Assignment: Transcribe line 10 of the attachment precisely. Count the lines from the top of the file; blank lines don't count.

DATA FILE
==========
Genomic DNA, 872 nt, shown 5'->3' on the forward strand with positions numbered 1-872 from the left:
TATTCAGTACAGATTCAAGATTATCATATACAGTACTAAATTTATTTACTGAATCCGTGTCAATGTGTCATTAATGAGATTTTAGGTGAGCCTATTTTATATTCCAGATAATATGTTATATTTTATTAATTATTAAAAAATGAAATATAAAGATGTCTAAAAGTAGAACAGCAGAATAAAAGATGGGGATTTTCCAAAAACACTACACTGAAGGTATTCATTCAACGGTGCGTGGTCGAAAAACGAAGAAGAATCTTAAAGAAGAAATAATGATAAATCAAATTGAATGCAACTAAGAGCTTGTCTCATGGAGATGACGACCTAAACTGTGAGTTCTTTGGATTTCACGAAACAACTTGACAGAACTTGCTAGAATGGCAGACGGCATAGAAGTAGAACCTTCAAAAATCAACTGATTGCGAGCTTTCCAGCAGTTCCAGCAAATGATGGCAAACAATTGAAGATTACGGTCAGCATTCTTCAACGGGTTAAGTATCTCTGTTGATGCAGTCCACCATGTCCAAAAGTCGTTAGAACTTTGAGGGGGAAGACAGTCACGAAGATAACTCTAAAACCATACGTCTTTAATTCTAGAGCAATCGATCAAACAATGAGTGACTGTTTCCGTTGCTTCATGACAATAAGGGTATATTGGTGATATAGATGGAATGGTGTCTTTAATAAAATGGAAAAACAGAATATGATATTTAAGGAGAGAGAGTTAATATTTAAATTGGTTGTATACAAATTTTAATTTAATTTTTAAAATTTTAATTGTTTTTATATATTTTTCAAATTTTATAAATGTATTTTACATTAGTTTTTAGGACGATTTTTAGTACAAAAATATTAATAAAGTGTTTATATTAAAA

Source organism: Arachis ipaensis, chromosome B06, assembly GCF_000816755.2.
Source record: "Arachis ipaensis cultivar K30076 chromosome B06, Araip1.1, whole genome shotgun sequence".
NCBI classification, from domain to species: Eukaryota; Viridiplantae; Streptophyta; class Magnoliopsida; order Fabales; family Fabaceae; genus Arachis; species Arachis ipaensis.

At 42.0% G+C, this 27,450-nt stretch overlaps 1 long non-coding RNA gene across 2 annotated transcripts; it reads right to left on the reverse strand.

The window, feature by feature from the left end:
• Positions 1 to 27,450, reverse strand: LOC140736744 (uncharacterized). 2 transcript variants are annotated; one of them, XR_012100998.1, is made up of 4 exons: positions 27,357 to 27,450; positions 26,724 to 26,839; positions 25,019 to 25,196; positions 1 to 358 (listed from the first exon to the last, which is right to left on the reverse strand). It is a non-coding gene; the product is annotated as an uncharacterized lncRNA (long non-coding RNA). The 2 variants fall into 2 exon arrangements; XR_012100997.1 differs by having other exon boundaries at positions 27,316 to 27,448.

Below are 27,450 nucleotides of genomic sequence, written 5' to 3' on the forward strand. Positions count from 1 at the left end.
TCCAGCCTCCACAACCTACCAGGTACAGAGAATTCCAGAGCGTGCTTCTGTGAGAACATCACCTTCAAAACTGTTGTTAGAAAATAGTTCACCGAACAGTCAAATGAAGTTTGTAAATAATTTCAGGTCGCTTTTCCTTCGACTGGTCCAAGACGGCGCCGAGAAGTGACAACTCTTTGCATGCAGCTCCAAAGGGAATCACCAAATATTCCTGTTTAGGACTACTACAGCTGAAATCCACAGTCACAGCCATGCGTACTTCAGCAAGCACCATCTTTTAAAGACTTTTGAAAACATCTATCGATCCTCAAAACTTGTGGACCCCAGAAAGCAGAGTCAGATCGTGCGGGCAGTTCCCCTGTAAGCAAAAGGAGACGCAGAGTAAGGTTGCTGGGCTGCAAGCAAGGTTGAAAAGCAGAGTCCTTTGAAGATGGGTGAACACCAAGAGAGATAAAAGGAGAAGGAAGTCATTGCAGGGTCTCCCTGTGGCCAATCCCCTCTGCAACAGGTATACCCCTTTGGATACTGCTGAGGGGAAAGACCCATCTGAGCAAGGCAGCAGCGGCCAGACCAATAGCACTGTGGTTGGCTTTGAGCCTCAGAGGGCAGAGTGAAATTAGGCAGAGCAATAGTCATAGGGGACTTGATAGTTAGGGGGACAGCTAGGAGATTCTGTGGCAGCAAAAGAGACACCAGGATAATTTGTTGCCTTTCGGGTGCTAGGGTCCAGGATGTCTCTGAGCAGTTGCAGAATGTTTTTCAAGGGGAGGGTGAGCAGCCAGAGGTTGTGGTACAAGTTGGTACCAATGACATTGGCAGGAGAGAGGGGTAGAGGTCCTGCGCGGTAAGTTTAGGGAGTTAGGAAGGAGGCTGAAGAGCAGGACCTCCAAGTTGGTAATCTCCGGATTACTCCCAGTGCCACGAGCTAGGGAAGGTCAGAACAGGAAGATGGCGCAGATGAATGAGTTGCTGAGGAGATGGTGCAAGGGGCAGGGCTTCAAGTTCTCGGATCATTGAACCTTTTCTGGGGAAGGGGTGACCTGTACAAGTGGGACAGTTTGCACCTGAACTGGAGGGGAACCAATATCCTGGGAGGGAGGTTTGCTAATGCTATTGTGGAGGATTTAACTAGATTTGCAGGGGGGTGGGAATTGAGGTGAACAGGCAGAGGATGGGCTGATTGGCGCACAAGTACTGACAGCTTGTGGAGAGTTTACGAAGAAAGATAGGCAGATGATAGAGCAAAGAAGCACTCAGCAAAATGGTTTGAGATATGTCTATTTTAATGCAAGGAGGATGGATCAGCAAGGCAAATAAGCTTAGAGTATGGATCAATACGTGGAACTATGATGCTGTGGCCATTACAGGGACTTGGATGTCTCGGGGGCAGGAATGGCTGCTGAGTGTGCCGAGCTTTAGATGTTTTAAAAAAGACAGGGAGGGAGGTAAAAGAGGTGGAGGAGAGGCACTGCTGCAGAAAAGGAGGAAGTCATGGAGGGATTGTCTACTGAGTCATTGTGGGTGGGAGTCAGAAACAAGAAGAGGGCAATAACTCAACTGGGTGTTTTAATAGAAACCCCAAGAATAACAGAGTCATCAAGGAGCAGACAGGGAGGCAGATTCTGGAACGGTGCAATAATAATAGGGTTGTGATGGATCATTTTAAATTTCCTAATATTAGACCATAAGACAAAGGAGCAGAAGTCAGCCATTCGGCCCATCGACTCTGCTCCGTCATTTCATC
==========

TCCAGCCTCCACAACCTACCAGGTACAGAGAATTCCAGAGCGTGCTTCTGTGAGAACATCACCTTCAAAACTGTTGTTAGAAAATAGTTCACCGAACAGTCAAATGAAGTTTGTAAATAATTTCAGGTCGCTTTTCCTTCGACTGGTCCAAGACGGCGCCGAGAAGTGACAACTCTTTGCATGCAGCTCCAAAGGGAATCACCAAATATTCCTGTTTAGGACTACTACAGCTGAAATCCACAGTCACAGCCATGCGTACTTCAGCAAGCACCATCTTTTAAAGACTTTTGAAAACATCTATCGATCCTCAAAACTTGTGGACCCCAGAAAGCAGAGTCAGATCGTGCGGGCAGTTCCCCTGTAAGCAAAAGGAGACGCAGAGTAAGGTTGCTGGGCTGCAAGCAAGGTTGAAAAGCAGAGTCCTTTGAAGATGGGTGAACACCAAGAGAGATAAAAGGAGAAGGAAGTCATTGCAGGGTCTCCCTGTGGCCAATCCCCTCTGCAACAGGTATACCCCTTTGGATACTGCTGAGGGGAAAGACCCATCTGAGCAAGGCAGCAGCGGCCAGACCAATAGCACTGTGGTTGGCTTTGAGCCTCAGAGGGCAGAGTGAAATTAGGCAGAGCAATAGTCATAGGGGACTTGATAGTTAGGGGGACAGCTAGGAGATTCTGTGGCAGCAAAAGAGACACCAGGATAATTTGTTGCCTTTCGGGTGCTAGGGTCCAGGATGTCTCTGAGCAGTTGCAGAATGTTTTTCAAGGGGAGGGTGAGCAGCCAGAGGTTGTGGTACAAGTTGGTACCAATGACATTGGCAGGAGAGAGGGGTAGAGGTCCTGCGCGGTAAGTTTAGGGAGTTAGGAAGGAGGCTGAAGAGCAGGACCTCCAAGTTGGTAATCTCCGGATTACTCCCAGTGCCACGAGCTAGGGAAGGTCAGAACAGGAAGATGGCGCAGATGAATGAGTTGCTGAGGAGATGGTGCAAGGGGCAGGGCTTCAAGTTCTCGGATCATTGAACCTTTTCTGGGGAAGGGGTGACCTGTACAAGTGGGACAGTTTGCACCTGAACTGGAGGGGAACCAATATCCTGGGAGGGAGGTTTGCTAATGCTATTGTGGAGGATTTAACTAGATTTGCAGGGGGGTGGGAATTGAGGTGAACAGGCAGAGGATGGGCTGATTGGCGCACAAGTACTGACAGCTTGTGGAGAGTTTACGAAGAAAGATAGGCAGATGATAGAGCAAAGAAGCACTCAGCAAAATGGTTTGAGATATGTCTATTTTAATGCAAGGAGGATGGATCAGCAAGGCAAATAAGCTTAGAGTATGGATCAATACGTGGAACTATGATGCTGTGGCCATTACAGGGACTTGGATGTCTCGGGGGCAGGAATGGCTGCTGAGTGTGCCGAGCTTTAGATGTTTTAAAAAAGACAGGGAGGGAGGTAAAAGAGGTGGAGGAGAGGCACTGCTGCAGAAAAGGAGGAAGTCATGGAGGGATTGTCTACTGAGTCATTGTGGGTGGGAGTCAGAAACAAGAAGAGGGCAATAACTCAACTGGGTGTTTTAATAGAAACCCCAAGAATAACAGAGTCATCAAGGAGCAGACAGGGAGGCAGATTCTGGAACGGTGCAATAATAATAGGGTTGTGATGGATCATTTTAAATTTCCTAATATTAGACCATAAGACAAAGGAGCAGAAGTCAGCCATTCGGCCCATCGACTCTGCTCCGTCATTTCATC